While Bernadette is sharing with her rapist, her husband, Bill, is also getting raped. He has crossed paths with a very strange woman reminiscent of Maude from Harold and Maude (which came out two years prior to Bone). The unnamed woman takes Bill back to her place and they discuss absurd theories about culture and politics. She then recounts the time when she was molested as a child. As she relives the trauma she becomes enraged and attacks Bill who tries to fight her off but eventually succumbs just as his wife is doing back at home.

Attacking the bourgeois couple is attacking bourgeois society. In Rashomon Tojomoru the thief attacks the well-off couple and in so doing reveals the hypocrisy and unspoken anger that seethed beneath the pleasant and untroubled facade. It takes an uncivilized outsider to crack open the mask civilized people have learned to maintain.

This sense that society keeps us all in check, the desire to break free and the fear of what that will mean, fuel the unrest of the 70s. It is abundantly apartment in the films from this time that society is excited about liberation: sexual liberation, women’s liberation, black liberation, gay liberation and more. There is a frenzy of optimistic activism as well as a hedonistic rush to indulge in what has been taboo for too long, but without the rules as a guide there comes a feeling of being unmoored, of drifting in an unstructured void of infinite possibilities.

All through the 70’s characters emerge that challenge the status quo but then find the resulting instability hard to handle. Travis from Taxi Driver, Howard Beale from Network, Alvie From Annie Hall, Thomas From The Man Who Fell to Earth, Joe from Midnight Cowboy and Benjamin from The Graduate, all have difficulty finding their place in the world. If identity is a position relative to others they are unable to form relationships that will help locate who they are.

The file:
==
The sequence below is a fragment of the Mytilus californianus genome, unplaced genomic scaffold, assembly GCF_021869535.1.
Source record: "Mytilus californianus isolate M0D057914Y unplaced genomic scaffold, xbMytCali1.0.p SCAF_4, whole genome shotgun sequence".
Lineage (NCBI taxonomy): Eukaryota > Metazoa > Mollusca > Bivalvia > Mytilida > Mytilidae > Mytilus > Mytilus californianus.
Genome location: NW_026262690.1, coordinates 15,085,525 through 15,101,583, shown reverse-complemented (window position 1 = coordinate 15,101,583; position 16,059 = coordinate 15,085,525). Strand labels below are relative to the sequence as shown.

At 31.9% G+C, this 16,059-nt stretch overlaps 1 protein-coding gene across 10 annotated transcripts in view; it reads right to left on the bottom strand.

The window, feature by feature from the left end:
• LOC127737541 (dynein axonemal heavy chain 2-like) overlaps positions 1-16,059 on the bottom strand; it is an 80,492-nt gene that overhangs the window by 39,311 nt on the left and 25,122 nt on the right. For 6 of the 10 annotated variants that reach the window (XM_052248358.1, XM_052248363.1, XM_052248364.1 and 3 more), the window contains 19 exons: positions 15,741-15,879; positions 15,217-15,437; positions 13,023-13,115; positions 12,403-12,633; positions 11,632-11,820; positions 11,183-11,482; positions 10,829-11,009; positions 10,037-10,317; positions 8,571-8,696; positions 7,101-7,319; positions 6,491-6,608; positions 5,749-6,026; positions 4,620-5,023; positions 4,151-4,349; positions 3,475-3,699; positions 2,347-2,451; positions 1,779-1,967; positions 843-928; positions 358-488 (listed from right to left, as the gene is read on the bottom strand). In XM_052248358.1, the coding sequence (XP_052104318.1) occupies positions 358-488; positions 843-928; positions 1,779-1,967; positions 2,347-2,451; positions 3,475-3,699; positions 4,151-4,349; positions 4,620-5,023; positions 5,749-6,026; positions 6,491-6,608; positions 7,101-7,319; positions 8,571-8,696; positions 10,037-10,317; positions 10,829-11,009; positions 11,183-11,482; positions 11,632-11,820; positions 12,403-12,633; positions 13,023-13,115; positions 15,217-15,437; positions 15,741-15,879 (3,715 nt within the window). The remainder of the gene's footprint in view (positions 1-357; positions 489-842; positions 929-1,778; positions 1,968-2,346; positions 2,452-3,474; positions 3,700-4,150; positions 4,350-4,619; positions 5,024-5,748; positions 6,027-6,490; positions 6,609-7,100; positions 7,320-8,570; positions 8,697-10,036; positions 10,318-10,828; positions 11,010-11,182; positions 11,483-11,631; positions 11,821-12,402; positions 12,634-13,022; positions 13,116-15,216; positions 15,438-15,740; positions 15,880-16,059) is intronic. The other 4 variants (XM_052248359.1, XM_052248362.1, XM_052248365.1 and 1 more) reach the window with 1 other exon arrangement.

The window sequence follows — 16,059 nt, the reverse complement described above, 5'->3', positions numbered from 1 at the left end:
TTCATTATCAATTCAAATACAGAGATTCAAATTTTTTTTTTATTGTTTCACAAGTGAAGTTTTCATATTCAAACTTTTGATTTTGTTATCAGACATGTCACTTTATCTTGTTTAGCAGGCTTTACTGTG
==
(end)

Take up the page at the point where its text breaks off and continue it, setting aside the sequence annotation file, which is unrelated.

In addition these are all white men which is what used to be the default, norm. This standard by which all others were compared was thrown into question, leaving everyone to redefine their positions. If the standard by which everything is measured changes then everything changes. Bone’s problems stem from his position as black. He explains to Bernadette while ripping off her cloths “I’m a big black buck doing what’s expected of him.”

The narrative of the film proceeds chronologically but there are cut aways to alternate spaces that are outside the timeline. We see Bill acting in a series of television commercial’s for his used car lot. The commercials break in at unpredictable junctures and interrupt the film. Bill is trying to fulfill his white, suburban, middle class, American dream, and his commercials depict him as successful part of it. However through the whole film there are moments of slippage where dialogue, music or images slide out of place and end up bumping into each other. After his wife is raped by Bone we see one of Bills commercials. He is standing in his lot amongst all the shiny Rolls Royces and he delivers this pitch,

“Yes friends that’s the way I found her, legs spread apart, dead! The victim of multiple rape and homicide. Truly a tragic situation ladies and gentlemen. So take your condolences and your sympathy to where the friendly freeways meet, where you can pick the car of your choice at an unbelievable low price during this limited tragedy sale.”

It’s as if the discrete scenes are wandering out of position, similar to the characters that are in them.

Lastly there is something else that distinguishes this film and marks it as an early 70s production. Its the films willingness to dive head first into the confusing morass of race, class and gender. Its not afraid to make a dangerous, volatile mess. The situations and dialogue presented in Bone are highly charged and full of meanings and connotations that are hard to control, but the film doesn’t hesitate to enthusiastically engage in an exploration of them. This would not be possible now. We live in a world where messages and their intentions need to be clear and the authors are held to strict account. Throwing racially charged images around to see what happens is too risky now.

In the end, after Bernadette has murdered her husband and lost everything Bone disappears into thin air and we are left to wonder if he ever existed. Real or a product of Bernadette’s imagination, he was a catalyst for questioning and change. He is both a dream and a nightmare for Bernadette. There is a moment in the film where she looks at Bone and dreamily says “You’re just as I imagined you’d be.” This strange line implies that she fantasized about a home invader or a rapist, or a savior, or a straw to break the camel’s back, before. To change her position as suburban queen she needed a black knight to either free her from her castle or destroy her castle and leave her either liberated or rudderless.